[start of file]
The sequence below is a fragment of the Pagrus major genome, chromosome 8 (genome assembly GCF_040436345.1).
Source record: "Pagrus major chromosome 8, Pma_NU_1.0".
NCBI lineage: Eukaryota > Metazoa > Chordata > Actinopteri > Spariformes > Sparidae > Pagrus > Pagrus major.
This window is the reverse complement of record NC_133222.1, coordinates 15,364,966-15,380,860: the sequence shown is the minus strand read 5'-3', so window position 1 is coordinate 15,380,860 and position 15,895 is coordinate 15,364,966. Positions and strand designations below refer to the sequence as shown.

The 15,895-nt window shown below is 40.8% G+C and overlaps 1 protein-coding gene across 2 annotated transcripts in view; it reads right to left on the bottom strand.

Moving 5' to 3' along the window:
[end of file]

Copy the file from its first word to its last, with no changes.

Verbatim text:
The sequence below is a fragment of the Pagrus major genome, chromosome 8 (genome assembly GCF_040436345.1).
Source record: "Pagrus major chromosome 8, Pma_NU_1.0".
NCBI lineage: Eukaryota > Metazoa > Chordata > Actinopteri > Spariformes > Sparidae > Pagrus > Pagrus major.
This window is the reverse complement of record NC_133222.1, coordinates 15,364,966-15,380,860: the sequence shown is the minus strand read 5'-3', so window position 1 is coordinate 15,380,860 and position 15,895 is coordinate 15,364,966. Positions and strand designations below refer to the sequence as shown.

The 15,895-nt window shown below is 40.8% G+C and overlaps 1 protein-coding gene across 2 annotated transcripts in view; it reads right to left on the bottom strand.

Moving 5' to 3' along the window: